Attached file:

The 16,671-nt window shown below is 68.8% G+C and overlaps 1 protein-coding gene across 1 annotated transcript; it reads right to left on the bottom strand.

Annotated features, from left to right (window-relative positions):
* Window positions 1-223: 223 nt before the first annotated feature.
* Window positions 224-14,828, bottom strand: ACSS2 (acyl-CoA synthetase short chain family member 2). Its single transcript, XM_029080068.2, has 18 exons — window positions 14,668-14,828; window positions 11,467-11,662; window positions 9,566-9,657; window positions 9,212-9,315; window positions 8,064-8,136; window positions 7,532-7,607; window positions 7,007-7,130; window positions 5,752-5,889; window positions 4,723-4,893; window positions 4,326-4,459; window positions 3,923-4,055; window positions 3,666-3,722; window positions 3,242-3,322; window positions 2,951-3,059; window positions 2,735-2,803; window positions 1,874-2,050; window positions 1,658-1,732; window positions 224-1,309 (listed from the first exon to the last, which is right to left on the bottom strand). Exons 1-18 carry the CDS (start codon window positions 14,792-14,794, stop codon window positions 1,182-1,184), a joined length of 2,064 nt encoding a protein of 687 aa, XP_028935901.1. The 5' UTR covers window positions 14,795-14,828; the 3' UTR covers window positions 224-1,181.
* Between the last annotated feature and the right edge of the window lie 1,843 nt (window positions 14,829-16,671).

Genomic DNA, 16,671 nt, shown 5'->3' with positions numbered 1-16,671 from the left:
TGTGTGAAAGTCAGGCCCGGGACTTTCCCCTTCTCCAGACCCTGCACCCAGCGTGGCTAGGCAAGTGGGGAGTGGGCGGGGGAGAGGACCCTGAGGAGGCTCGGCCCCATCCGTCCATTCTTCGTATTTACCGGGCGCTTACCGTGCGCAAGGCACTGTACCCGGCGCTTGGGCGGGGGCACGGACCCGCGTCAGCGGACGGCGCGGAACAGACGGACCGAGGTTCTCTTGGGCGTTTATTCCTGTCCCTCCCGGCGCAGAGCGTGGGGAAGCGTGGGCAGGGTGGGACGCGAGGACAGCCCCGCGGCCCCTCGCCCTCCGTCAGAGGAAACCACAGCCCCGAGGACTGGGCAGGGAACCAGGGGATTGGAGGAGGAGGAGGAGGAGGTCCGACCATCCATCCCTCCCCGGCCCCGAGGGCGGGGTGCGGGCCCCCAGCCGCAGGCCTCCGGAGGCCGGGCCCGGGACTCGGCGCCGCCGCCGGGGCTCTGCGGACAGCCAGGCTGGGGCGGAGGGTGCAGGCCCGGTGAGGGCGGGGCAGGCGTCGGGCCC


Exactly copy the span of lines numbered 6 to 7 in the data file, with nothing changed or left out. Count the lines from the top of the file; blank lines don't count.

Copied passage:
Genomic DNA, 16,671 nt, shown 5'->3' with positions numbered 1-16,671 from the left:
TGTGTGAAAGTCAGGCCCGGGACTTTCCCCTTCTCCAGACCCTGCACCCAGCGTGGCTAGGCAAGTGGGGAGTGGGCGGGGGAGAGGACCCTGAGGAGGCTCGGCCCCATCCGTCCATTCTTCGTATTTACCGGGCGCTTACCGTGCGCAAGGCACTGTACCCGGCGCTTGGGCGGGGGCACGGACCCGCGTCAGCGGACGGCGCGGAACAGACGGACCGAGGTTCTCTTGGGCGTTTATTCCTGTCCCTCCCGGCGCAGAGCGTGGGGAAGCGTGGGCAGGGTGGGACGCGAGGACAGCCCCGCGGCCCCTCGCCCTCCGTCAGAGGAAACCACAGCCCCGAGGACTGGGCAGGGAACCAGGGGATTGGAGGAGGAGGAGGAGGAGGTCCGACCATCCATCCCTCCCCGGCCCCGAGGGCGGGGTGCGGGCCCCCAGCCGCAGGCCTCCGGAGGCCGGGCCCGGGACTCGGCGCCGCCGCCGGGGCTCTGCGGACAGCCAGGCTGGGGCGGAGGGTGCAGGCCCGGTGAGGGCGGGGCAGGCGTCGGGCCC